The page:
What do we know, anyway? Not a lot…

In my view, we all need to be humble in measuring what little we actually know against the vastness of what we contemplate. We need all the help we can get in our attempts to make sense of a vastness which a great and respected scientist has not long ago admitted may be beyond our comprehension. (He could be wrong, of course!) We need to co-operate with one another, as we all go about honing and sharpening the particular lenses through which we look out at mystery.

Reaching for the Moon...
Reaching for the Moon…

We need the perspectives of rationalist, reductionist science. But we also need the perspectives of those non-rational dimensions of the ceaseless human journey towards understanding where we came from, why we are here, and what, if anything, it all means. The great myths, the great religions, the arts – all these also give us a partial glimpse of  The Big Why.

So my Really Big Why is this:

WHY can we not learn to respect each other’s different lenses/disciplines, instead of – as so often happens – descending irrationally to the primitive level of the tribal carnivores from which we have slowly evolved over the last 100,000 years, and taking up fundamentalist, tribal positions – in which the futile attempt to declare only one lens right and all others wrong, is doomed forever to utter failure?

An example of a body of knowledge which seems to attract such fundamentalist irrationality is the great and ancient art and science of astrology.

It has combined those realms of logos (reason) and mythos (imagination, story-telling, creating of metaphors which help us to live with our deep flaws as humans, as well as celebrating our wonderful creativity) for at least six thousand years, since, in Arthur Koestler’s vivid words from The Sleepwalkers”:

“Six thousand years ago, when the human mind  was still half asleep, Chaldean priests were standing on their watchtowers, scanning the stars.”

So I found it most refreshing, as a life-long appreciator of the wonders of science, to have read Lord Rees’ admission that we may never be able to decode the universe. But let’s pool all our knowledge, shall we, on both sides of the current mythos/logos divide, to enable us to  concentrate on what unites us – rather than what divides us.

Reaching for the Moon....

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400 words copyright Anne Whitaker 2015
Licensed under Creative Commons – for conditions see Home Page

10 thoughts on “What do we know, anyway? Not a lot…

  1. Oh, my. This really caught me: “We need to co-operate with one another, as we all go about honing and sharpening the particular lenses through which we look out at mystery.”

    Then, I started to laugh when I read your suggestion that we need both reason and imagination.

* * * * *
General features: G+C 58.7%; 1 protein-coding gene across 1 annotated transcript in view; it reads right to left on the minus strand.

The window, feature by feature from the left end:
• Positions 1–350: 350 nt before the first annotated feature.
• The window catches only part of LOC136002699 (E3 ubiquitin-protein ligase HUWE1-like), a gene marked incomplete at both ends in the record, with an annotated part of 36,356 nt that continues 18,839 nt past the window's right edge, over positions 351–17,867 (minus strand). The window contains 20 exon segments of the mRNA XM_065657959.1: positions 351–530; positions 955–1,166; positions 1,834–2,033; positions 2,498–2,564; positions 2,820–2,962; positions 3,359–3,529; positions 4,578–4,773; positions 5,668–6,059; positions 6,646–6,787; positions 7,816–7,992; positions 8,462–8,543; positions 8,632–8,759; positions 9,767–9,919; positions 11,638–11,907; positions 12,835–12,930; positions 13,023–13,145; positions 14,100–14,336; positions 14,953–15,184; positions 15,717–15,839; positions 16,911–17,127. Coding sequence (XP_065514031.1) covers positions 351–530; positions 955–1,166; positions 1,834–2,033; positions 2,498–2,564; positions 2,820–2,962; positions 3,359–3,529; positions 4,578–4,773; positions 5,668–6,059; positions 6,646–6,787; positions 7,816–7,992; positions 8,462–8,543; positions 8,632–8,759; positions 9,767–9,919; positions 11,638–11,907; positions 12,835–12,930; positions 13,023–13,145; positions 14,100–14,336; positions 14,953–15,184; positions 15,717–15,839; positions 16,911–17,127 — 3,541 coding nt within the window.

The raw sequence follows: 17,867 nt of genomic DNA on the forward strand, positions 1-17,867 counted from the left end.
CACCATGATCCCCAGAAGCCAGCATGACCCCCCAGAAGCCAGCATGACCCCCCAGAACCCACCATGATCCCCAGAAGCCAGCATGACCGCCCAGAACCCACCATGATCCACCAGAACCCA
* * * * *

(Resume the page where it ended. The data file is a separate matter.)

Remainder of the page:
Here’s what crossed my mind. When I had my cataract surgery, I had a lens for distance vision implanted in my right eye, and a lens for near vision in my left. In order to read, use the computer, drive, fix dinner, I need to use both eyes, with one becoming the dominant eye, depending on the task.

    Need I point out the obvious analogy? Two lenses — reason and imagination — used in tandem, with one becoming dominant when needed.
    Eye surgery as a key to mystery! What’s not to like?

    1. Linda, I love this! You have a way of putting a lateral but pertinent spin on life’s vicissitudes which I really enjoy. Eye surgery as a key to mystery? Why not?

  2. I’m grateful for getting older, wiser, and the gift of realizing that we’re all on different paths, all have strengths and weaknesses, and most of the time I’m able to see my fellow man thru loving eyes.. There are times when I struggle and try to figure out why someone was able to punch my buttons..I stop and try to view the problem through their eyes, but it is hard at times to do that.

    Anyway, thanks as always for sharing; I always enjoy your posts.

    1. Thanks, Lisa for this thoughtful and compassionate reply. I try to live like this too…but find it really hard with some folk, or types of folk…I think that being able to laugh at oneself is one of the best ways of breaking the logjams of judgements of others into which we sometimes drift. At least, I find that to be the case.

      Keep up your vital, lively writing. It gives those of us living less adventurous lives in chillier climates, a real window into more exotic places!

      1. You’re welcome, dear Anne, and thank you, once again. While I was sick, there were a few disappointments – not regarding me, but when hearing some news about friends who had asked other friends for help during a crisis, and they were turned down. It took days and days and then weeks for me to get past the news.. I was stuck in a roundabout circuit and knew I shouldn’t be judging, but couldn’t get past it. I’m better, but it’s sometimes difficult when we get a glipse of the true colors. We have to adjust, learn and move on, but darn it’s hard to do sometimes. One day I’ll look back and see where there were valuable lessons in that ‘story,’ and how we grew through it.

        I think if anyone criticises you or your work, it must be that your words touched a sensitive nerve that has nothing to do with you.
        And yes, laughter is a definite ‘must’ in today’s world.

  3. Given that we are all at different levels on our life path, I doubt that we will ever reach a state of collective bliss. Some look at life through rose colored glasses while others have a broader lens…and there are those who “see” from the heart…openly, accepting and non-judging. This last one may be the lesser traveled path, but also the least troublesome.

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